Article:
7. A rail according to claim 6 in which said ribs are located in the upper and lower corners of said rail.

8. An illuminated stair rail comprising an elongated channel having an upper wall, two side walls and a downwardly directed opening,

a plurality of incandescent lights,

means for mounting said lights at any position along the length of said channel,

electrical means connected to said lights to energize said lights,

flanges projecting laterally from each post and engageable with the undersurface of each said rib, clamping bars disposed on the upper surface of each said rib overlying said flanges, and means securing said bars to said flanges.

Patent Citations
Cited PatentFiling datePublication dateApplicantTitle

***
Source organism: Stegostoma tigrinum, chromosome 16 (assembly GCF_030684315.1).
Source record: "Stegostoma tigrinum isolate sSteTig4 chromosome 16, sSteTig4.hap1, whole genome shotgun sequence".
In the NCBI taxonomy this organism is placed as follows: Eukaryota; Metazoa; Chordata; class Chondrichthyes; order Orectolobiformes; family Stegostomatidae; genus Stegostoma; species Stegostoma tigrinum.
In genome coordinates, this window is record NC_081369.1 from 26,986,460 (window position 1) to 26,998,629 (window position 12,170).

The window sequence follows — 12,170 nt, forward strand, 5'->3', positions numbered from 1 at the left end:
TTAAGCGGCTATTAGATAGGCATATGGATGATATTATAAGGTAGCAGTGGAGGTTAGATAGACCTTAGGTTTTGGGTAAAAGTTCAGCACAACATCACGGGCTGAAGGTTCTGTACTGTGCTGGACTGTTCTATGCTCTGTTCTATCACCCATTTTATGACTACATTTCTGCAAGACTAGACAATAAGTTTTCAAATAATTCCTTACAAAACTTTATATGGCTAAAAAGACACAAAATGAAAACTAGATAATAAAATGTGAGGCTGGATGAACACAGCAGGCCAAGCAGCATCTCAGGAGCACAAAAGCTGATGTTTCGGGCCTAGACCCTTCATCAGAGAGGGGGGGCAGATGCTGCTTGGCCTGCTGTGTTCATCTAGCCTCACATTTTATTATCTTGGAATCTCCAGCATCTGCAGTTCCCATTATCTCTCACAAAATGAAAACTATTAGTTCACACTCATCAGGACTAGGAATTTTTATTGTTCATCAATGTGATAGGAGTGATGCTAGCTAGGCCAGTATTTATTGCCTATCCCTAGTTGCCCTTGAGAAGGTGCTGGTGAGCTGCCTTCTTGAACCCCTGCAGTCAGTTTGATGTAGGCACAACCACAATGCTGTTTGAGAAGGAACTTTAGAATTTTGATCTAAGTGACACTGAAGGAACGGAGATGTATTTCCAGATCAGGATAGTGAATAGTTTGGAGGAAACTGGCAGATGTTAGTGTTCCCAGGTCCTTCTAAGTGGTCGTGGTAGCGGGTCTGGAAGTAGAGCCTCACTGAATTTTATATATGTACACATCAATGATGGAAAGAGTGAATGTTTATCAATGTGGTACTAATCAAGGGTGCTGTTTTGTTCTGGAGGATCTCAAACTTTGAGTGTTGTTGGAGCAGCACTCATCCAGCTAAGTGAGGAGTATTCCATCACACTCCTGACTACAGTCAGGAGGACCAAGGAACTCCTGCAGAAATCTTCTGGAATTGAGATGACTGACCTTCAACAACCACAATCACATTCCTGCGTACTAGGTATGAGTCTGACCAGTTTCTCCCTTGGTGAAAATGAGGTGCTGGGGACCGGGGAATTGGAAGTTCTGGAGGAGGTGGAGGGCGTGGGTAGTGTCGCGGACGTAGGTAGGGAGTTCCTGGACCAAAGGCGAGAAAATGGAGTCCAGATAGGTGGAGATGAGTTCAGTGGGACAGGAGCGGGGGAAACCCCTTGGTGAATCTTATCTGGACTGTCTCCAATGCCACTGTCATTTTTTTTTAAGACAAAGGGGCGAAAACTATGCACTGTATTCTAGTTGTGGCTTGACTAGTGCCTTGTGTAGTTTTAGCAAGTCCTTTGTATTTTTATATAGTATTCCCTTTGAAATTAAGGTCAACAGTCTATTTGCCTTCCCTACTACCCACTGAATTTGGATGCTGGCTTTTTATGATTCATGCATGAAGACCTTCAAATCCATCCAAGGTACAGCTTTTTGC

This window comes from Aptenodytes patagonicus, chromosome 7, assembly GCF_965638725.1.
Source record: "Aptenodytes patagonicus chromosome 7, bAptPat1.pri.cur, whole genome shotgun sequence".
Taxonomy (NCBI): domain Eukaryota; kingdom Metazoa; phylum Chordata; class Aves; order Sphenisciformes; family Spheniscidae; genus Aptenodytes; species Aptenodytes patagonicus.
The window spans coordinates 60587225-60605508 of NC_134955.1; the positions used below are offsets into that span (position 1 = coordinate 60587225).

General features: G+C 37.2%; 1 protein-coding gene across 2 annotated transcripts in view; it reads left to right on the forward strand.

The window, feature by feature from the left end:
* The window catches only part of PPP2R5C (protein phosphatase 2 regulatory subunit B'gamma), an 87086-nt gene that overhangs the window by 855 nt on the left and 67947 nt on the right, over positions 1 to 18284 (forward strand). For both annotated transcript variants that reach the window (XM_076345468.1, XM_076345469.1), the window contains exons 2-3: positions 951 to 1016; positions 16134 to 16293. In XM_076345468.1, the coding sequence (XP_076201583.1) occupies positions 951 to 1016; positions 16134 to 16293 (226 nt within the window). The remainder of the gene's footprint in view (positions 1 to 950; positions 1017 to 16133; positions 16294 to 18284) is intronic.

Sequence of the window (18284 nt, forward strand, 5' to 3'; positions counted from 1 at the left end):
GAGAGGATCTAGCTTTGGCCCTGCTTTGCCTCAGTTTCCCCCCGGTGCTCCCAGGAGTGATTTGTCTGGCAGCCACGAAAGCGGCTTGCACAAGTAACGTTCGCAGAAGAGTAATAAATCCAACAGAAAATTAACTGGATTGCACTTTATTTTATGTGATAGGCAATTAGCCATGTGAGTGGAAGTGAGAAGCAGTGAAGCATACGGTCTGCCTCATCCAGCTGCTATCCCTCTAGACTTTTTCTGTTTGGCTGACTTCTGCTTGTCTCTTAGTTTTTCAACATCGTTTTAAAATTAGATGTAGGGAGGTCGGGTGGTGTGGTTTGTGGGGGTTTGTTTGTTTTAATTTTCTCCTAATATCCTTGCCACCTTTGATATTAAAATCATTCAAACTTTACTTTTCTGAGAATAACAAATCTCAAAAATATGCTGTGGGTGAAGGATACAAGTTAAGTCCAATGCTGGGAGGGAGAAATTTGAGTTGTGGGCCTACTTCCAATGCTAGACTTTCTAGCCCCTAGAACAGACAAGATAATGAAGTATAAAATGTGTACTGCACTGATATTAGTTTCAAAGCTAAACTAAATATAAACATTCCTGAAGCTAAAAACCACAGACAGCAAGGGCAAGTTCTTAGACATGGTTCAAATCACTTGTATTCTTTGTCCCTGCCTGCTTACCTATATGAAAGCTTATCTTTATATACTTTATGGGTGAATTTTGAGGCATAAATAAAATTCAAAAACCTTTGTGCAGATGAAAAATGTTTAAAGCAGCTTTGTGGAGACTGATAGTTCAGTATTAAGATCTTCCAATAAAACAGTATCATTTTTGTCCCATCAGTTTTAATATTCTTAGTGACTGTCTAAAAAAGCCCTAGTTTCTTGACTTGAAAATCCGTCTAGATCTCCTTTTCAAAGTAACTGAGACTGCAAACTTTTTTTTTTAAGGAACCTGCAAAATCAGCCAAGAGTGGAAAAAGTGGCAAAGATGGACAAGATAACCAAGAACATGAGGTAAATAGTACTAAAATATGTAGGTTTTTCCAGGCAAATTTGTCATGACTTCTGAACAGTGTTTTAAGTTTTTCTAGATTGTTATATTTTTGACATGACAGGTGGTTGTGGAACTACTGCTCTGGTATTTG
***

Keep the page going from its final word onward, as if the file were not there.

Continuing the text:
US2310593 *Nov 25, 1941Feb 9, 1943Leonard E RozyckiHandrail
US2766372 *Feb 10, 1955Oct 9, 1956Frank R AlbrisStair lighting hand rail
US3057991 *Oct 20, 1960Oct 9, 1962Ender Monarch CorpHandrails and means for illuminating the same
US3131871 *Nov 28, 1960May 5, 1964Gen ElectricCombination rail and luminaire
US3217156 *Feb 11, 1963Nov 9, 1965Sherwood George WEmergency lighting system
GB844581A * Title not available
GB881445A * Title not available
GB893583A * Title not available
Referenced by
Citing PatentFiling datePublication dateApplicantTitle
US4161769 *Jul 11, 1977Jul 17, 1979Zimmerman Metals, Inc.Illuminated hand rail
US4367517 *Aug 24, 1980Jan 4, 1983Balco, Inc.Illuminated handrail arrangement
US4394718 *Mar 22, 1982Jul 19, 1983Balco, Inc.Mounting brackets for handrail system
US4912605 *Sep 21, 1988Mar 27, 1990Tir Systems Ltd.Illumination system which reduces loss of visibility caused by lamp failure
US5099402 *Nov 2, 1990Mar 24, 1992Starniri Rocco JHandrail illumination system
US5412553 *Mar 16, 1993May 2, 1995Studio Soleil, Inc.Lighted curtain hardware assembly for windows